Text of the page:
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Imagine if getting your 5-a-day could be as simple as breathing. Imagine no longer! The lovely guys of Bompas & Parr (aka the Jellymongers) bring you….The Ziggurat of Flavour, an inhabitable pyramid installation containing a cloud of breathable Fairtrade fruit. Sitting on top of the hills overlooking the Big Chill festival this year, it’s going to be a fantastic addition to their already well set (geddit?) reputations in both culinary and artistic worlds. Their fine English jellies (including that infamous example containing a ‘speck’ of Princess Diana’s hair, bought from a US eBay dealer) and bespoke jelly moulds are just tinchy examples of their work. Their projects often operate in the space between food and architecture, exploring how the taste of food is influenced by synaesthesia and setting.

Food should always be shared – a picnic at the park, around a table, on the beach, in the garden…why not in a gigantic pyramid? Taste could never be a more communal thing, spatialised in the Ziggurat of Flavour as a public realm, scaled up from bodily interior to building interior. Fruit will become architecture – an immersive, habitable environment.

Bompas & Parr has already worked with leading architects including Lord Foster, Will Alsop and Rogers Stirk Harbour + Partners to design jelly moulds. Heston Blumenthal used their jellying expertise for his television series Feast and they created Alcoholic Architecture – a walk-in cloud of breathable gin and tonic. I bloody love a good G&T – a cloud of it enveloping me? It’s almost too much happiness to bear….ah, gin….

Now back to the almighty Ziggurat: After negotiating the misty labyrinth of vaporised fruit, Big Chillers will emerge onto a slide at the top of the huge structure. Now, I won’t even pretend to be a scientist when it comes to the next bit, but according to the guys in the know, as you slide down your kinetic energy compounds the fruit cloud, making it denser. Always listen to a doctor though, when he tells you to eat them apples. Cue Dr Oliver Firth of the Centre for Altitude Space and Extreme Environment:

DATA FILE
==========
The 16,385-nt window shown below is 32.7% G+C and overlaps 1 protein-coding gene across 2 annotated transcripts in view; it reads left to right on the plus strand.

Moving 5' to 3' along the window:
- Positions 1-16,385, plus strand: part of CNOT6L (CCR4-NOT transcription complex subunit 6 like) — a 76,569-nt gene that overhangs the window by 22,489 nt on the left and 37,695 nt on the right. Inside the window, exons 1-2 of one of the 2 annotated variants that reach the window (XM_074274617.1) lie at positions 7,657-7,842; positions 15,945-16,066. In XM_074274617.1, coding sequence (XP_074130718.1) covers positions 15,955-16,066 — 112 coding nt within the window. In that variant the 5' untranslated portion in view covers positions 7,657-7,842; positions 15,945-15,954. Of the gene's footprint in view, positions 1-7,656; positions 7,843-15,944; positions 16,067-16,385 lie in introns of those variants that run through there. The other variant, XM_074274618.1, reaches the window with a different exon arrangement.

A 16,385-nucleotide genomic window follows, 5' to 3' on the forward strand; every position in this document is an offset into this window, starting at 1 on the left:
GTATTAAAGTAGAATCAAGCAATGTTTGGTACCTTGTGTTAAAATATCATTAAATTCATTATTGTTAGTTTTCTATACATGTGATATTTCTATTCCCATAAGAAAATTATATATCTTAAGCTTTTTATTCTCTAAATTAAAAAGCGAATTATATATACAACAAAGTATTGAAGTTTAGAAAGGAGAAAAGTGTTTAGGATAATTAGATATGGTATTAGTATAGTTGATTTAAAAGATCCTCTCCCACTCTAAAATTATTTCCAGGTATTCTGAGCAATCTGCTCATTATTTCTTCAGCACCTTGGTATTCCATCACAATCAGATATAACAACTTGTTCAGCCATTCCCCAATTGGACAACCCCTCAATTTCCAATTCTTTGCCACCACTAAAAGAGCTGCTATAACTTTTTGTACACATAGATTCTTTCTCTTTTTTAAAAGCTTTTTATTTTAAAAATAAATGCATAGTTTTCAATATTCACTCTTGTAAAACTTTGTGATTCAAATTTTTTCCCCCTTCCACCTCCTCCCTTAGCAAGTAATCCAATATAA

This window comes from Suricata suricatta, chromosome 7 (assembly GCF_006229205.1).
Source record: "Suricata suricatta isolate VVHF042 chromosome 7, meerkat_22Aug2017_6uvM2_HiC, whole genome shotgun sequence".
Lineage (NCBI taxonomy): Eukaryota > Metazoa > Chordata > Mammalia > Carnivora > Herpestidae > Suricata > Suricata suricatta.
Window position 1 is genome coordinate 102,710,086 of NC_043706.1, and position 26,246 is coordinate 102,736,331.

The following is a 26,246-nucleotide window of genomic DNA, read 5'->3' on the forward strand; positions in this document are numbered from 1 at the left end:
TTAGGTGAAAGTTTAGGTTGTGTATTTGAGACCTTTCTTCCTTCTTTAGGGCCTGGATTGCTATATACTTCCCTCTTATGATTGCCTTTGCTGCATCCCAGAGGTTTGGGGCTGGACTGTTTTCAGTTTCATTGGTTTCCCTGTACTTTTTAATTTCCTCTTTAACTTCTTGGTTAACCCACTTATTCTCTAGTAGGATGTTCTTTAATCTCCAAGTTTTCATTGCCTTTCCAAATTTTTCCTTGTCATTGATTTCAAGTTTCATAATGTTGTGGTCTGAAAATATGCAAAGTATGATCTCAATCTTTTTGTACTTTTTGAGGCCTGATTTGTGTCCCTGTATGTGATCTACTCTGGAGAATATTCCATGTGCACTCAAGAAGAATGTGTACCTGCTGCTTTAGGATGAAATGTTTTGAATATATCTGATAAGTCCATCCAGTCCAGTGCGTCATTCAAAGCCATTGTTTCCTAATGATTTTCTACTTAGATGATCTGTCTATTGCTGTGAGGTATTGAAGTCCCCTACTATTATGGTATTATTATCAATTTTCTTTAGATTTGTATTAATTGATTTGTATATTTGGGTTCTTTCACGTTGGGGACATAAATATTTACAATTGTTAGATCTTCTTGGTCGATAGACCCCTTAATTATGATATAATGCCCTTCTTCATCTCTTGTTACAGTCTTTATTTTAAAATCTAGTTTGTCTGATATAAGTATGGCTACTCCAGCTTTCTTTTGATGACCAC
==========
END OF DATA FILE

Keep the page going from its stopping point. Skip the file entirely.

“The ingenious method of vaporisation employed by the Ziggurat should create a fruit-saturated atmosphere, and anyone breathing it will likely absorb a significant quantity via their respiratory tract. How much will clearly depend on the time spent breathing in the fruit vapour, as well as on variations in individual lung performance. However, the absence of heat treatment means that the vitamin content and nutritional benefits of the fruit are likely to be preserved, and hence this method of delivery could potentially contribute to an individual’s 5-a-day quota.” Sounds good to me.

If you’ve got a fruitphobe on your hands, or a kid who’s not eating their greens (take the whole family!), there are probably some considerably better things you could do than take them to a music festival….but, with the Ziggurat of Flavour on the horizon, you could do a hell of a lot worse.

Image: Ziggurat of Flavour (c) Dan Price

Top image: Jelly St. Paul’s Cathedral by Bompas & Parr

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From early Renaissance scenes of the Last Supper to Dali’s Lobster Telephone and Warhol’s Campbell’s Soup cans, food has always been on the canvas, as well as the mind. It’s time for the relationship between the palette and the palate to be brought to the table.

Historically, art can tell us how the cavemen ate, what the Romans drank and why gout was such a fashionable (i.e. unavoidable) disease among the Edwardian elite. Culturally, art reveals just how creative dining has always been – haute cuisine is no new phenomenon.

Through ancient history, people prided themselves on creating dishes as appealing to the eye as to the tastebuds (admittedly often far more). And this was evident in the art of the day – a showcase of the edibles à la mode, left for all to ogle for years to come. Call it still-life, call it whatever you will, the focus was often the realistic depiction of the plate, and historians will always be thankful for precisely that. Before film or photography, painting and sculpture were the ways to visually record life, from a scientific experiment to a lavish feast. So, wanting to be remembered for their epic shindigs, wealthy party hosts became wealthy art patrons.